Guys with tighter-fitting pants also had higher levels of a hormone that encourages sperm production - likely to compensate for all the seed that gets fried in their high-temperature unmentionables, researchers said. These men were found to have sperm concentrations that were 25% higher than the men who mostly wore tighter-fitting types of underwear, and total sperm counts that were 17% higher.
Men who wear tight-fitting briefs have sperm counts that suffer in comparison to men who wear boxers, according to results from the largest study to date on the controversial topic.
The team of United States researchers examined data on 656 men who were part of couples seeking treatment at a fertility centre in America between 2000 and 2017. They were given the choice of "boxers", "jockeys", "bikinis", "briefs", or "other".
There have been several studies of late that show that there is a steady decline in sperm counts.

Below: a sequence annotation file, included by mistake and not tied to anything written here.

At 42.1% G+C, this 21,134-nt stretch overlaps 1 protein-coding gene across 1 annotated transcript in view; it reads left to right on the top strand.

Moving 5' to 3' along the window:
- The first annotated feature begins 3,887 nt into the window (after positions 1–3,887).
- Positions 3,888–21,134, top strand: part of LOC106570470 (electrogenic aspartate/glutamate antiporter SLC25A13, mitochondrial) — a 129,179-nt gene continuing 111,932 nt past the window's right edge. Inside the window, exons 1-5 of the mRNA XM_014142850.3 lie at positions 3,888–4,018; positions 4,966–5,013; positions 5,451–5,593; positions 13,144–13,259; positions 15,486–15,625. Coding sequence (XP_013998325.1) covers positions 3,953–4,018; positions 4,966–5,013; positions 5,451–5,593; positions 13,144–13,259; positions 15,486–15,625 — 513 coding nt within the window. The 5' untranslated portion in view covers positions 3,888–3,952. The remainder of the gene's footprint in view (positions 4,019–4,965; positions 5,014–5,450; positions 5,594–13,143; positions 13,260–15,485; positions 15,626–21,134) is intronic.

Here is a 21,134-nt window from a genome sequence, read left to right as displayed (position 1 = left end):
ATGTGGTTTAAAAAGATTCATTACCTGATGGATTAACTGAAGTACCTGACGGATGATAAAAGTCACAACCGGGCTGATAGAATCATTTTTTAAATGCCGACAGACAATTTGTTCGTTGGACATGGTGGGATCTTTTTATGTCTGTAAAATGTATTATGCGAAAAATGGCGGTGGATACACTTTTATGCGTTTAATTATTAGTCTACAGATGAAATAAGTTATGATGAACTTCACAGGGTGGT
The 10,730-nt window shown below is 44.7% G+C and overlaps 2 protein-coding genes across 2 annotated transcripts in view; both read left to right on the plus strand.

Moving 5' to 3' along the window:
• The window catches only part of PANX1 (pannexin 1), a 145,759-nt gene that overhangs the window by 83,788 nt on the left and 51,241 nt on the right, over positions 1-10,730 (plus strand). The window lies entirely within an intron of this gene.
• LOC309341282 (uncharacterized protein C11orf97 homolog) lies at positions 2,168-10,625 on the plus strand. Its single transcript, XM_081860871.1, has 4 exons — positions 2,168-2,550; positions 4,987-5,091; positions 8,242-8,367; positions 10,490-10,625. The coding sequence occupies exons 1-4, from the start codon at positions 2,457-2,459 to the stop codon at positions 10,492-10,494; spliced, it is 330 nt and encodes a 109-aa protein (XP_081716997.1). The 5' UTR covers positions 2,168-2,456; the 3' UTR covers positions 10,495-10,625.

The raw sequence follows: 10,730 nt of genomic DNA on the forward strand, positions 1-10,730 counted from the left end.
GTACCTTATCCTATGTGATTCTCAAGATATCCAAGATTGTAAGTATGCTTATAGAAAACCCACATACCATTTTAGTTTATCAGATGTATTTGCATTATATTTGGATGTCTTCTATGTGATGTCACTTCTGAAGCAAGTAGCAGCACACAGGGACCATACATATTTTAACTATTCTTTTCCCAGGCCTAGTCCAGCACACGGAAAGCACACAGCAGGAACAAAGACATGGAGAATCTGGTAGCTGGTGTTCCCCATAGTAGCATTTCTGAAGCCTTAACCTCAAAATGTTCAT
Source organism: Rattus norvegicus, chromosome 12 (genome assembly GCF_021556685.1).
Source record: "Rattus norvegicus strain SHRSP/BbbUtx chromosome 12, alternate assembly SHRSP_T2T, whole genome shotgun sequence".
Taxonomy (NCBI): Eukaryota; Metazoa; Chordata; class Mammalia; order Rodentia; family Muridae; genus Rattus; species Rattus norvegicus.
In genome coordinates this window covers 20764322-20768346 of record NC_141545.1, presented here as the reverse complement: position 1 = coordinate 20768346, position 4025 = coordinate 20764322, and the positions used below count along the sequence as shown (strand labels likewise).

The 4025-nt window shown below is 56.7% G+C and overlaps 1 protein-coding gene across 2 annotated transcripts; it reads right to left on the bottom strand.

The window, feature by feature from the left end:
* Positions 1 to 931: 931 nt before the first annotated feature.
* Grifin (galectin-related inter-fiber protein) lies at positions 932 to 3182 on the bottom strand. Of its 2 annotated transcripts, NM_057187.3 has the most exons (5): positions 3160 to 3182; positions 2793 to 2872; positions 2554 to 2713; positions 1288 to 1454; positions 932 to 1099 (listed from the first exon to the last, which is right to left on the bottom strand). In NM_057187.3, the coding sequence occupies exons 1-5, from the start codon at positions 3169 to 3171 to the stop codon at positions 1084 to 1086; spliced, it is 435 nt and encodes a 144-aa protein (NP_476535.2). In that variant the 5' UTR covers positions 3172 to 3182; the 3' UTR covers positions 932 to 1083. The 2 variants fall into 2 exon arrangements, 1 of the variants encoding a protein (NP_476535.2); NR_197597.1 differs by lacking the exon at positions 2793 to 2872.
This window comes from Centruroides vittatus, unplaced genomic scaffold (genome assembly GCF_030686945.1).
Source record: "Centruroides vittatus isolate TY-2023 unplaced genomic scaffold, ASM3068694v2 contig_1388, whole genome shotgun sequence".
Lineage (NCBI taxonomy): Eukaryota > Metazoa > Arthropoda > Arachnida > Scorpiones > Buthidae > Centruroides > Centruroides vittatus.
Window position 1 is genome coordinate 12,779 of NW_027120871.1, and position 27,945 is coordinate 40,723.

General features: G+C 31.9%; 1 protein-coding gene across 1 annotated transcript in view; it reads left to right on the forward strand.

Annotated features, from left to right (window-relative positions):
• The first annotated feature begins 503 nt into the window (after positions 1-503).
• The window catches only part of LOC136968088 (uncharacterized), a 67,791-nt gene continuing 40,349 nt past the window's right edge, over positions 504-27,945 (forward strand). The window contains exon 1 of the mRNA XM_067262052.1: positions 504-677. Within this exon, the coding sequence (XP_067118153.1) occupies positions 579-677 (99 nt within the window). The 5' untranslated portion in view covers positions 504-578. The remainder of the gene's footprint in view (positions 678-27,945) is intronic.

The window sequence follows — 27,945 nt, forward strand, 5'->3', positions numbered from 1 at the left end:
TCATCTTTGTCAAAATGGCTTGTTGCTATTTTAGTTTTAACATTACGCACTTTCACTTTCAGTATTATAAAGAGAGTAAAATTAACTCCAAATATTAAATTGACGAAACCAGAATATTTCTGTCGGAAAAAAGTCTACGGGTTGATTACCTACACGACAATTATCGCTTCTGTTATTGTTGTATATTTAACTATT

"Since men can modify the type of underwear they choose to wear, these results may be useful to improve men's testicular function", lead researcher, Dr Lidia Minguez-Alarcon, a research scientist at Harvard TH Chan School of Public Health in Boston, said.
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It's no secret that heat in a fella's nether regions reduces his potency, and tighty-whiteys tend to run hotter - but past studies comparing different underwear styles' effects on sperm production were "inconsistent", researchers noted.
Professor Allan Pacey, of the University of Sheffield, who was not involved in the study, said: "This confirms my long-held belief that men with poor sperm quality could potentially improve things by wearing looser underwear and keeping their testicles as cool as possible".
The levels of follicle-stimulating hormone or FSH was found to be higher among men who wore briefs regularly.
Firty-three percent of the men said they usually wore boxers. It was published Wednesday in the journal Human Reproduction.
The study strongly also does not prove that there is any connection between tight boxers or underwear and low sperm count. "Additionally, the differences in hormone and semen analysis parameters were not different enough to be identified as the primary cause of infertility".